As far as building projects on or for WordPress is concerned, one of the things that we have to keep in mind is the minimum version of PHP required to run WordPress itself. And at the time of this writing, the minimum required version of 5.2.4.
Of course, if you know your project is going to run on a newer version of PHP, and you have control over that environment, then obviously you have the freedom to write code against that version; however, if you’re building something that’s going to be used across the board for any of the many hosting environments, then you’ve got to take that into consideration.
I mention this, because there have been a number of times when I’ve been working on a particular feature of a project, and I’ve had to reference the PHP manual to see if the given feature of the language is supported by the minimum current version.
Magic Quotes and Escaped Data
Case in point: Yesterday, I was having a discussion with a fellow developer about how to reading a value stored in the `$_GET` collection – more on that in a minute – and it had one of the nuances that was causing issue was that of magic quotes.
In PHP, magic quotes are:
Magic Quotes is a process that automagically escapes incoming data to the PHP script. It’s preferred to code with magic quotes off and to instead escape the data at runtime, as needed.
And you can control whether or not they are enabled via `php.ini`. For those who are curious, the values for which you’re looking are:
But here’s the thing: As of PHP 5.4, magic quotes are no longer used. That is to say that they are removed. Personally, I think this is a good thing, but I digress on that for now.
What was the Problem?
So the problem that we were discussing had to do with how information in a search query was being stored in the `$_GET` collection. Specifically, the quotes were being escaped.
This means that if a person was to search for “foo bar” (that is, with the quotes included), then PHP would return \”foo bar\”.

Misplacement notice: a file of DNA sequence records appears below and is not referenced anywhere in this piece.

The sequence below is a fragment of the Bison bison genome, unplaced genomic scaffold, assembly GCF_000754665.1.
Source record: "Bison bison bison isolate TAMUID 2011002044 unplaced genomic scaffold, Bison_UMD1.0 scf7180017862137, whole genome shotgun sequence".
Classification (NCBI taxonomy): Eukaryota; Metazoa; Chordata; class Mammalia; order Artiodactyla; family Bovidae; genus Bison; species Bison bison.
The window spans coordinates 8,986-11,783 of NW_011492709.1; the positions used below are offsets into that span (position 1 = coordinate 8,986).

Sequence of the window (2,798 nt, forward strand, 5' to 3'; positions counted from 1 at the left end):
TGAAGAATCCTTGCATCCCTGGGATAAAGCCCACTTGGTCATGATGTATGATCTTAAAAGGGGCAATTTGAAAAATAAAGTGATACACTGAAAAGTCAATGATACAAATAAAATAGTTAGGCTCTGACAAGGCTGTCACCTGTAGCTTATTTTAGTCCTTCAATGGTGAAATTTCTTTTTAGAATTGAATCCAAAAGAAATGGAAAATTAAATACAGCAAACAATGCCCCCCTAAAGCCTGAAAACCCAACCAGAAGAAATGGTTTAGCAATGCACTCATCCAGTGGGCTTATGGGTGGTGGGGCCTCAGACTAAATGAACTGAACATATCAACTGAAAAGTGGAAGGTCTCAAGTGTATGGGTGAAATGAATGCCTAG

Now, this is exactly what magic quotes do – they automatically escape incoming data.
Although this may not always affect you, in can result in unintended consequences especially if you’re used to sanitizing and validating your own data.
Now, given the value that is sent via the search field and then automagically escaped, this presents a problem if you want to do anything with the information after the request has completed. In this case, the solution is relatively simple: `stripslashes` works just fine.
But in other cases, you may have to use other functions or even regular expressions to parse the data properly.
Should Magic Quotes Be Disabled?
Personally, I dig that they are disabled in PHP 5.4 primarily because I think that automatically trying to handle data on behalf of the developer can be dangerous.
I understand and even appreciate the intent behind what the feature is trying to do; however, I think the unintended and unexpected results of doing so can yield odd problems that may end up making it more difficult for work to be done (or for work to be undone, depending on how you look at it).
Obviously, this is just my opinion, but magic quotes – especially as it relates to automatically escaping input – has been more of a negative than a positive, in my experience.
At any rate, if you end up seeing data that’s escaped coming from your `$_GET` or `$_POST` collections after a request, now you know – and you know how to handle it.